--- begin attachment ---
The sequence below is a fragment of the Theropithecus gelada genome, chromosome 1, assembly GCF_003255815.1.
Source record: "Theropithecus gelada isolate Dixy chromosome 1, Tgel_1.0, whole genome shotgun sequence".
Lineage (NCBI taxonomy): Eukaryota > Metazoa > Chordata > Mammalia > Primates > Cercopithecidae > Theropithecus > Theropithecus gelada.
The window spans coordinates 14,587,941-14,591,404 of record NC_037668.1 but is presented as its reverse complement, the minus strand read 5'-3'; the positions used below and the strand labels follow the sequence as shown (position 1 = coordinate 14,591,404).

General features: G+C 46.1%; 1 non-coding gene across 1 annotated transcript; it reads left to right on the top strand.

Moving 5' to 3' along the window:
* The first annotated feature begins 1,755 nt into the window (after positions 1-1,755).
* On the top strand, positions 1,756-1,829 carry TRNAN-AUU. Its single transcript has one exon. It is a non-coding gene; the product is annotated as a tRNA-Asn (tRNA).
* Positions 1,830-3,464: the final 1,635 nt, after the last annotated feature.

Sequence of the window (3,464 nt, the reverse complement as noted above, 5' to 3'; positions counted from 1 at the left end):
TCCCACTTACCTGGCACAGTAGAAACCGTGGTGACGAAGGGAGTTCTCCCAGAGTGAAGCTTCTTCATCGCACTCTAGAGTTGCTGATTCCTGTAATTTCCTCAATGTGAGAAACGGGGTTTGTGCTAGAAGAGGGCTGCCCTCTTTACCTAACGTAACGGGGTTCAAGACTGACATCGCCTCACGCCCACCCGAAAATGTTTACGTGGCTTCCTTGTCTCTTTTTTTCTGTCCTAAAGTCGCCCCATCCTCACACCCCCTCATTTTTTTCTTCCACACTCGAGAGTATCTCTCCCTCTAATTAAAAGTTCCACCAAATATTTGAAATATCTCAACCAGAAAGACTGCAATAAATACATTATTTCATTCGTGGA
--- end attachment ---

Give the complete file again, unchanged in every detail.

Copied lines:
The sequence below is a fragment of the Theropithecus gelada genome, chromosome 1, assembly GCF_003255815.1.
Source record: "Theropithecus gelada isolate Dixy chromosome 1, Tgel_1.0, whole genome shotgun sequence".
Lineage (NCBI taxonomy): Eukaryota > Metazoa > Chordata > Mammalia > Primates > Cercopithecidae > Theropithecus > Theropithecus gelada.
The window spans coordinates 14,587,941-14,591,404 of record NC_037668.1 but is presented as its reverse complement, the minus strand read 5'-3'; the positions used below and the strand labels follow the sequence as shown (position 1 = coordinate 14,591,404).

General features: G+C 46.1%; 1 non-coding gene across 1 annotated transcript; it reads left to right on the top strand.

Moving 5' to 3' along the window:
* The first annotated feature begins 1,755 nt into the window (after positions 1-1,755).
* On the top strand, positions 1,756-1,829 carry TRNAN-AUU. Its single transcript has one exon. It is a non-coding gene; the product is annotated as a tRNA-Asn (tRNA).
* Positions 1,830-3,464: the final 1,635 nt, after the last annotated feature.

Sequence of the window (3,464 nt, the reverse complement as noted above, 5' to 3'; positions counted from 1 at the left end):
TCCCACTTACCTGGCACAGTAGAAACCGTGGTGACGAAGGGAGTTCTCCCAGAGTGAAGCTTCTTCATCGCACTCTAGAGTTGCTGATTCCTGTAATTTCCTCAATGTGAGAAACGGGGTTTGTGCTAGAAGAGGGCTGCCCTCTTTACCTAACGTAACGGGGTTCAAGACTGACATCGCCTCACGCCCACCCGAAAATGTTTACGTGGCTTCCTTGTCTCTTTTTTTCTGTCCTAAAGTCGCCCCATCCTCACACCCCCTCATTTTTTTCTTCCACACTCGAGAGTATCTCTCCCTCTAATTAAAAGTTCCACCAAATATTTGAAATATCTCAACCAGAAAGACTGCAATAAATACATTATTTCATTCGTGGA